March 19, 2013
Helfand: "What is a 'Church'"?"
For those of us -- and that should be all of us! -- who are interested in the religious-freedom-under-law issue, this new paper by Michael Helfand should be of interest. It's called "What is a 'Church'? Implied Consent and the Contraception Mandate." Here is the abstract:
This Article considers the “religious employer” exception to the “contraception mandate” – that is, the “preventative care” requirements announced by Department of Health and Human Services pursuant to the Patient Protection and Affordable Care Act. This exception has triggered significant litigation with a variety of employers claiming that they have been excluding from the “religious employer” classification in violation of both the First Amendment and the Religious Freedom Restoration Act. In considering these claims, this Article applies an “implied consent” framework to these cases, which grounds the authority of religious institutions in the presumed consent of their members. On such an account, consent can be assumed so long as members understood the unique religious objectives of the institution when they joined, thereby implicitly authorizing the institution to make rules related to accomplishing these uniquely religious objectives. Building on this implied consent framework, this Article argues that the First Amendment should protect institutions from the requirements of the contraception mandate so long as these institutions were both organized around a core religious mission and where that religious mission was open and obvious to employees. In such circumstances, courts should presume that employees recognized the unique religious objectives of their employer and thereby implicitly authorized their employer to make rules related to achieving these religious goals.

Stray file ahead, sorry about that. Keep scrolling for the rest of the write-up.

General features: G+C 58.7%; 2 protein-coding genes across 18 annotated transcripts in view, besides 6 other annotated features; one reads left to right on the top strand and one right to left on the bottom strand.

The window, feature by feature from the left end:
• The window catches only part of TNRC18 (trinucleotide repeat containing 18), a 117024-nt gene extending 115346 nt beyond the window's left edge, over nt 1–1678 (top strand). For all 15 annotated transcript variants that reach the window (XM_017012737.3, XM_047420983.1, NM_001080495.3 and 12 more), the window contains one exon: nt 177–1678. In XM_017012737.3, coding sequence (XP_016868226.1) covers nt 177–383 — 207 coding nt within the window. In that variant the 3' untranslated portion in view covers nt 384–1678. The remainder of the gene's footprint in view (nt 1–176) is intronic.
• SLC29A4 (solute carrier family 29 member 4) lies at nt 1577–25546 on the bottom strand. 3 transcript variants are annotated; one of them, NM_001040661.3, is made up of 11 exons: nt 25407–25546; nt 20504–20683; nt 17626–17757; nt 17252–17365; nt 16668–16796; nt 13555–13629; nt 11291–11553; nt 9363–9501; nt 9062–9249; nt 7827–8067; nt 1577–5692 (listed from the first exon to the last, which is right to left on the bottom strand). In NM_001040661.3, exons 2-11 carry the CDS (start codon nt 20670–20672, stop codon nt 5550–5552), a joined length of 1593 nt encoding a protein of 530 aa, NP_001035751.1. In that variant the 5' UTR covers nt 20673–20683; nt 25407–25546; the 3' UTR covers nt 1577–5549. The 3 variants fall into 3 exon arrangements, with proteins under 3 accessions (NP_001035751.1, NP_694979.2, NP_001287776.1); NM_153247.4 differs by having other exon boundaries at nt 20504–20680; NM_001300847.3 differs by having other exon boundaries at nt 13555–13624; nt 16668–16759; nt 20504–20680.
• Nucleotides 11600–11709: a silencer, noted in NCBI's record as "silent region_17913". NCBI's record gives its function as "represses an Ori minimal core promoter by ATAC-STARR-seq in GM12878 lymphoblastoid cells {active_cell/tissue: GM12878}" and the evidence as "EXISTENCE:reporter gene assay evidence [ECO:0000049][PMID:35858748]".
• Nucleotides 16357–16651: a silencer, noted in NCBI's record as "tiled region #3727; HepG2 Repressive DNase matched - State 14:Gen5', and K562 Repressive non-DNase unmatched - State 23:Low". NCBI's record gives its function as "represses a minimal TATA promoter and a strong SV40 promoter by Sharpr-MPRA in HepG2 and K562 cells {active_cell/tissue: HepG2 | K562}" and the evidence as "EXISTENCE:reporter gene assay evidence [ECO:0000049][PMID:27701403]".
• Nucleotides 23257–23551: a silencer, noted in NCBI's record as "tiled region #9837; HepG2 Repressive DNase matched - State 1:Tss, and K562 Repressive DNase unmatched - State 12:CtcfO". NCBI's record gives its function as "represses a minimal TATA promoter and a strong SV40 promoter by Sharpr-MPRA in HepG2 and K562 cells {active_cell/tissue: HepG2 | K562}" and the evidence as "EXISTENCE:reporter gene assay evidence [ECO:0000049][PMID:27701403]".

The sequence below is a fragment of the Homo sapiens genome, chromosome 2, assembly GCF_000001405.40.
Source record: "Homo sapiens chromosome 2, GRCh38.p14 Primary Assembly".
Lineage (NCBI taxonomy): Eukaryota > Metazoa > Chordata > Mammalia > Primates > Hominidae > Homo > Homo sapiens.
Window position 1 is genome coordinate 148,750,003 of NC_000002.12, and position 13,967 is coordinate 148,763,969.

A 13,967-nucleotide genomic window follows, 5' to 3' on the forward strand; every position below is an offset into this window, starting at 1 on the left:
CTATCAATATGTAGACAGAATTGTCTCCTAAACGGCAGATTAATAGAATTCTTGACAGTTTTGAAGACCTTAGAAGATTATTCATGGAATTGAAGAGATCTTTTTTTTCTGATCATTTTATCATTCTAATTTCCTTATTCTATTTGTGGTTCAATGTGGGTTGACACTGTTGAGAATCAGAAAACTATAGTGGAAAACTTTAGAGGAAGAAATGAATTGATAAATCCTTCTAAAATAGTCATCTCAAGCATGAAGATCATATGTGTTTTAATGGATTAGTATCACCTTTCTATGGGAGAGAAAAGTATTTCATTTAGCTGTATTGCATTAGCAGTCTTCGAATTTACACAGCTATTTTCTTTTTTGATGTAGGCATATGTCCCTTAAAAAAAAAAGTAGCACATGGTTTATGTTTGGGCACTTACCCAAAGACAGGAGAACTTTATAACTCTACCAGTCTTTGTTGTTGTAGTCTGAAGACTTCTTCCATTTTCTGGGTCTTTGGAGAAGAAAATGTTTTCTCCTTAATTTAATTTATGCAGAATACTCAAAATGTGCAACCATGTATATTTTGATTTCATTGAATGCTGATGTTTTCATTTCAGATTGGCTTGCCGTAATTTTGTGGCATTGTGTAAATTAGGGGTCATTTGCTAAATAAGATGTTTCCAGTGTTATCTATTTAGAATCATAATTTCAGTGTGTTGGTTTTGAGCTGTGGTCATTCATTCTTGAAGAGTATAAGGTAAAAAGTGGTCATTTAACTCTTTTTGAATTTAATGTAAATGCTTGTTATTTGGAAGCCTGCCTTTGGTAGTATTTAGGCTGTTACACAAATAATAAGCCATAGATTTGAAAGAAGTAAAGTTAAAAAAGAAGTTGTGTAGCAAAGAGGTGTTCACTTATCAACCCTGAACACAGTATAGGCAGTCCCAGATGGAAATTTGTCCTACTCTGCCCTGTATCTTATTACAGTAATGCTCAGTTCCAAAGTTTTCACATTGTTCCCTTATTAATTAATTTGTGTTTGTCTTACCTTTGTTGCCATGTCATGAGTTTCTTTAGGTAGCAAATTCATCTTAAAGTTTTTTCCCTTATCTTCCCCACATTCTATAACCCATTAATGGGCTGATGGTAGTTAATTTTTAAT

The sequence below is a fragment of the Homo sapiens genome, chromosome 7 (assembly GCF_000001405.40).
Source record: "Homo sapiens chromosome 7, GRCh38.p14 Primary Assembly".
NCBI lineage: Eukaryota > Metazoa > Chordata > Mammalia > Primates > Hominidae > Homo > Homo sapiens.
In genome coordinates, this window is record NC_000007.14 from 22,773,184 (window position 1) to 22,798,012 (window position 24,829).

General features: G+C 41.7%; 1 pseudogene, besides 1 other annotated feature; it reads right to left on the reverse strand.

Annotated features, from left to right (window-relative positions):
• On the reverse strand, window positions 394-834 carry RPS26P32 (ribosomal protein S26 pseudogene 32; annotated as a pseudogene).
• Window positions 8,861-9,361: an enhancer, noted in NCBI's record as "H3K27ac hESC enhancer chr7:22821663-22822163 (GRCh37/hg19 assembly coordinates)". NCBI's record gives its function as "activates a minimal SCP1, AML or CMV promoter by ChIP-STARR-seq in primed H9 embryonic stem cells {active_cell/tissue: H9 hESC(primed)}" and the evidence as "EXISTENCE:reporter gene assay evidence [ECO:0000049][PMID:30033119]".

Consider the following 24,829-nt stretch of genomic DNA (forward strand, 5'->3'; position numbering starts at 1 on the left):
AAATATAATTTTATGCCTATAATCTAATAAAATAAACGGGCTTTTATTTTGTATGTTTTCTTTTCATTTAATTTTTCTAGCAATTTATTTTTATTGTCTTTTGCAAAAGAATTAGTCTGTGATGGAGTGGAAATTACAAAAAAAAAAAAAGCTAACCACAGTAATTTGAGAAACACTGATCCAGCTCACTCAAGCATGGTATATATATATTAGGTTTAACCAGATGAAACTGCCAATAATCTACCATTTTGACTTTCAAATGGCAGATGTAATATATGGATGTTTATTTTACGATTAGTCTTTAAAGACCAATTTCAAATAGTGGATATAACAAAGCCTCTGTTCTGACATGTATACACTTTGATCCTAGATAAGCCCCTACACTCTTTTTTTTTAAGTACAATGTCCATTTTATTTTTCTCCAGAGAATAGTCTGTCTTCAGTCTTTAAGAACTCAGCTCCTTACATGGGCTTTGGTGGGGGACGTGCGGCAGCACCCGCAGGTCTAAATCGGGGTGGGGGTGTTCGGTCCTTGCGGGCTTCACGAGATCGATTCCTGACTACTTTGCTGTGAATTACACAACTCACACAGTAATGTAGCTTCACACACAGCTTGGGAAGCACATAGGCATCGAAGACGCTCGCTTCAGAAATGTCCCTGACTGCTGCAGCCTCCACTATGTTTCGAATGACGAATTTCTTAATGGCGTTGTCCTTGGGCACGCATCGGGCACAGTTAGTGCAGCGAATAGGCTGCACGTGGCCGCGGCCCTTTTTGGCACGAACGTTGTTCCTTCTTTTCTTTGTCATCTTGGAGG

It's an interesting article. It risks or sometimes seems to actually veer into two false premises. The first is to conceive of First Amendment religious exercise to be no greater than First Amendment ministerial autonomy. There is no reason to believe that, generally, only a ministerial group can exercise religion as understood by the First Amendment. This would turn the ministerial exception into a ceiling on religious exercise as such. The second troubling tendency of this article is to suggest that because ministerial autonomy is justified by employee implied consent, religious exercise itself depends on "employees implicitly grant[ing] their employer enhanced autonomy over matters" that are in question. The religious exercise of an employer is not derived from the consent of employees. It is included in the free exercise belonging to everyone under the First Amendment. The First Amendment does not say "Congress shall make no law prohibiting the free exercise of religion, if it has been granted by employees."
NB: All of my discussion of the First Amendment here includes RFRA to the extent that the question of "what is religious exercise" is the same under both. Of course the scrutiny triggered by either is different depending on the circumstances. But that is not the question in this piece, since RFRA scrutiny is strict and this article does not raise the substantial burden issue. Mandate opponents are saying that plaintiffs are not exercising religion in the first place. So yes the Mandate violates RFRA by exempting only houses of worship. But the problem does not go away by exempting only implied-consent ministerial entities. All free exercise must be exempted from the Mandate under RFRA, once the separate questions of substantial burden and strict scrutiny are satisfied.
Posted by: Matt Bowman | Mar 19, 2013 11:48:42 AM
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